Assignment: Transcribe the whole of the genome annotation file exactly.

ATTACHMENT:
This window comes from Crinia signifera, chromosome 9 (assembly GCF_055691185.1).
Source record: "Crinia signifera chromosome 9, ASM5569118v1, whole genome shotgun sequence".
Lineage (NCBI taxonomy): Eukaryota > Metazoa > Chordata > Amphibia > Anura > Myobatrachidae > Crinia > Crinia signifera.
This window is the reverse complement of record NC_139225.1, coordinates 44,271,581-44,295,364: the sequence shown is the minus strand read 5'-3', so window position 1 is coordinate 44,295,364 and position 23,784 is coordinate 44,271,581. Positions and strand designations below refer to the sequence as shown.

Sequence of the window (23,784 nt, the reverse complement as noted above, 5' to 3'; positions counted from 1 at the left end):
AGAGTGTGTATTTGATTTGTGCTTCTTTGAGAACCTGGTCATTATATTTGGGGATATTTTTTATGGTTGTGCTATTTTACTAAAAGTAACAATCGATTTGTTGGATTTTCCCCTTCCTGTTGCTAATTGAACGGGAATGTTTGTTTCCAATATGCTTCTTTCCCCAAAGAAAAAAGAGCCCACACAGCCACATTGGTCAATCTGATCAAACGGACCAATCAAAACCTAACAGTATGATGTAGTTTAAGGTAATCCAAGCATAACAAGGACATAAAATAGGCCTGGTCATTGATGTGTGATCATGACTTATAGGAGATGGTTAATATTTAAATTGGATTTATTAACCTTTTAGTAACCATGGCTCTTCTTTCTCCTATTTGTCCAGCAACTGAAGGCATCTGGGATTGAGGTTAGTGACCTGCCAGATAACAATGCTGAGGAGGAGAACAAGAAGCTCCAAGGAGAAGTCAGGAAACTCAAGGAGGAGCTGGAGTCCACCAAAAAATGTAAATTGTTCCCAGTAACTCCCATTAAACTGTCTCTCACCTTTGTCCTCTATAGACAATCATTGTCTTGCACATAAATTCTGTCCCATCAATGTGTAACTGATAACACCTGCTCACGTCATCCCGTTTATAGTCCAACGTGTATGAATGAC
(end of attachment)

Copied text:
This window comes from Crinia signifera, chromosome 9 (assembly GCF_055691185.1).
Source record: "Crinia signifera chromosome 9, ASM5569118v1, whole genome shotgun sequence".
Lineage (NCBI taxonomy): Eukaryota > Metazoa > Chordata > Amphibia > Anura > Myobatrachidae > Crinia > Crinia signifera.
This window is the reverse complement of record NC_139225.1, coordinates 44,271,581-44,295,364: the sequence shown is the minus strand read 5'-3', so window position 1 is coordinate 44,295,364 and position 23,784 is coordinate 44,271,581. Positions and strand designations below refer to the sequence as shown.

Sequence of the window (23,784 nt, the reverse complement as noted above, 5' to 3'; positions counted from 1 at the left end):
AGAGTGTGTATTTGATTTGTGCTTCTTTGAGAACCTGGTCATTATATTTGGGGATATTTTTTATGGTTGTGCTATTTTACTAAAAGTAACAATCGATTTGTTGGATTTTCCCCTTCCTGTTGCTAATTGAACGGGAATGTTTGTTTCCAATATGCTTCTTTCCCCAAAGAAAAAAGAGCCCACACAGCCACATTGGTCAATCTGATCAAACGGACCAATCAAAACCTAACAGTATGATGTAGTTTAAGGTAATCCAAGCATAACAAGGACATAAAATAGGCCTGGTCATTGATGTGTGATCATGACTTATAGGAGATGGTTAATATTTAAATTGGATTTATTAACCTTTTAGTAACCATGGCTCTTCTTTCTCCTATTTGTCCAGCAACTGAAGGCATCTGGGATTGAGGTTAGTGACCTGCCAGATAACAATGCTGAGGAGGAGAACAAGAAGCTCCAAGGAGAAGTCAGGAAACTCAAGGAGGAGCTGGAGTCCACCAAAAAATGTAAATTGTTCCCAGTAACTCCCATTAAACTGTCTCTCACCTTTGTCCTCTATAGACAATCATTGTCTTGCACATAAATTCTGTCCCATCAATGTGTAACTGATAACACCTGCTCACGTCATCCCGTTTATAGTCCAACGTGTATGAATGAC